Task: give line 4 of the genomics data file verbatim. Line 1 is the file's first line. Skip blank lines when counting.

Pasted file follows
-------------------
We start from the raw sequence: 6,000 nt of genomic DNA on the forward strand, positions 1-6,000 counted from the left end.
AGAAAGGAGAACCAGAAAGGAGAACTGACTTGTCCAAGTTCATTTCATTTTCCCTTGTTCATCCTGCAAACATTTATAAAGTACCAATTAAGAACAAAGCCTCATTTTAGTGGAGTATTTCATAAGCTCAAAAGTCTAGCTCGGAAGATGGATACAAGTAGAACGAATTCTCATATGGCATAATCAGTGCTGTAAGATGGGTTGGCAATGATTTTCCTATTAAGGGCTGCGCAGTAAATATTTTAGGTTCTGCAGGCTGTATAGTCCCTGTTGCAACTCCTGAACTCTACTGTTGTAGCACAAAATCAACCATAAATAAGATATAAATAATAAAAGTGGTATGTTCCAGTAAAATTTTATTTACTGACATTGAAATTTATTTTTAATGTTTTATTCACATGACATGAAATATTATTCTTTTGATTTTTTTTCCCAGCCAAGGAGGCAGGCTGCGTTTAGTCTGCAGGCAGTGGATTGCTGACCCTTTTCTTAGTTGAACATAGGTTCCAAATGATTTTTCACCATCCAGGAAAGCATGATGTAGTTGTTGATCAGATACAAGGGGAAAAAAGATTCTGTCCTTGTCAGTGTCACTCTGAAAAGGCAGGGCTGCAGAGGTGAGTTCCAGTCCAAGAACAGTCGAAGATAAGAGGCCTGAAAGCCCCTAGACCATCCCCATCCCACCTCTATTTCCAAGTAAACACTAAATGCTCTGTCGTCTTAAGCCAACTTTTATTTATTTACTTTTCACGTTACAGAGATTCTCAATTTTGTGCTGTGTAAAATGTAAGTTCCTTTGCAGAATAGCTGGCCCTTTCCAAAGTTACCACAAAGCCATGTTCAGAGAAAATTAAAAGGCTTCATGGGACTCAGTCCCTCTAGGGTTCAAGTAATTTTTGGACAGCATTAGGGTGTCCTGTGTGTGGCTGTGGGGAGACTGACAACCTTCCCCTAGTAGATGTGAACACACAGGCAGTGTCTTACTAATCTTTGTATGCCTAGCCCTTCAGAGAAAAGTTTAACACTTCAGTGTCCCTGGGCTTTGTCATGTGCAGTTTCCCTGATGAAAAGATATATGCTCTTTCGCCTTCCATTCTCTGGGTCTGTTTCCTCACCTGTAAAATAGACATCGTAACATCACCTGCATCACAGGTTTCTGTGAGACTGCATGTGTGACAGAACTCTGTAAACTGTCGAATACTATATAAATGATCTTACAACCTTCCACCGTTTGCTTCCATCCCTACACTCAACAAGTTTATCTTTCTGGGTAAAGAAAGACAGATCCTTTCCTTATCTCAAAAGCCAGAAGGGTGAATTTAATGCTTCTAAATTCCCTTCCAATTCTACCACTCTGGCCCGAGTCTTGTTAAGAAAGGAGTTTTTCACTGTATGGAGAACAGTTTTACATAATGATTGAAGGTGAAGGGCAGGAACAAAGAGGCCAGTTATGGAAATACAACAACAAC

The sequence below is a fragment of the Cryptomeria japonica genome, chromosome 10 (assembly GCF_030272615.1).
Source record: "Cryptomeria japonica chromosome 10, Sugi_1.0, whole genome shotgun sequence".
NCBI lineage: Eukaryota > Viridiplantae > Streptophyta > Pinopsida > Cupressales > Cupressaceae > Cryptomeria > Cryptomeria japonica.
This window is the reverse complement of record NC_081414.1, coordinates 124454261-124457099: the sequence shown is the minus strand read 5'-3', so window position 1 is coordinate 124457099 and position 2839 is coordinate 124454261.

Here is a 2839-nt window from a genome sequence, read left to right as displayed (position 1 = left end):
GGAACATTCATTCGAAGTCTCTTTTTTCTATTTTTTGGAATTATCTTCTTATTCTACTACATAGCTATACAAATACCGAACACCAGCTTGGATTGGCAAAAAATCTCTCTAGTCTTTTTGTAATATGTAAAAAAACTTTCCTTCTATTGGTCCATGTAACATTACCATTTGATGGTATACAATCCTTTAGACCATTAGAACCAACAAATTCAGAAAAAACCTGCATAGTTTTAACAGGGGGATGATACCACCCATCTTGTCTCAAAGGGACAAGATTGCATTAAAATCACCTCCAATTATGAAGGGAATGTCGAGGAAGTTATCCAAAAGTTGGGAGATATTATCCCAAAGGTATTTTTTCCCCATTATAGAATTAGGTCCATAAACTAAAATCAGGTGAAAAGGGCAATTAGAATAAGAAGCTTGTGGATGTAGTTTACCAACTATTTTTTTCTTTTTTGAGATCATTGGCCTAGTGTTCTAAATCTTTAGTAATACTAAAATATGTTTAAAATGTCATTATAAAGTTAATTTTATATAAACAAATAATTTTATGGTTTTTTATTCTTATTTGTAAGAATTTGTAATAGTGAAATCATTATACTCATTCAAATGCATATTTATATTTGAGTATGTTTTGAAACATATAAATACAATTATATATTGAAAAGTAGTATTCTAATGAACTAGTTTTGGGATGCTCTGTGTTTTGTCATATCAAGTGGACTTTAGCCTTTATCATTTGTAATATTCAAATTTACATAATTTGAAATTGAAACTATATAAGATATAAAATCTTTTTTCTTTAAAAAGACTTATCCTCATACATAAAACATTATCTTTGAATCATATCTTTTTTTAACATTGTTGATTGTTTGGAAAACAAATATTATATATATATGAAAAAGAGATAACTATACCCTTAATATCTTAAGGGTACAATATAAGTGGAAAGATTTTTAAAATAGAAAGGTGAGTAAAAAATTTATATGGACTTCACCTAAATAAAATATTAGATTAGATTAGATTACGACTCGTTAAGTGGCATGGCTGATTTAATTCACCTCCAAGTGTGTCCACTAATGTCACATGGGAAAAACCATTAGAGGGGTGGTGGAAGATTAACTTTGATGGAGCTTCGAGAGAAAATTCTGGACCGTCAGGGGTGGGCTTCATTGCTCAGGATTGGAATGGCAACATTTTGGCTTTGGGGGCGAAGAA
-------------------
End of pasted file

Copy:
Source record: "Cryptomeria japonica chromosome 10, Sugi_1.0, whole genome shotgun sequence".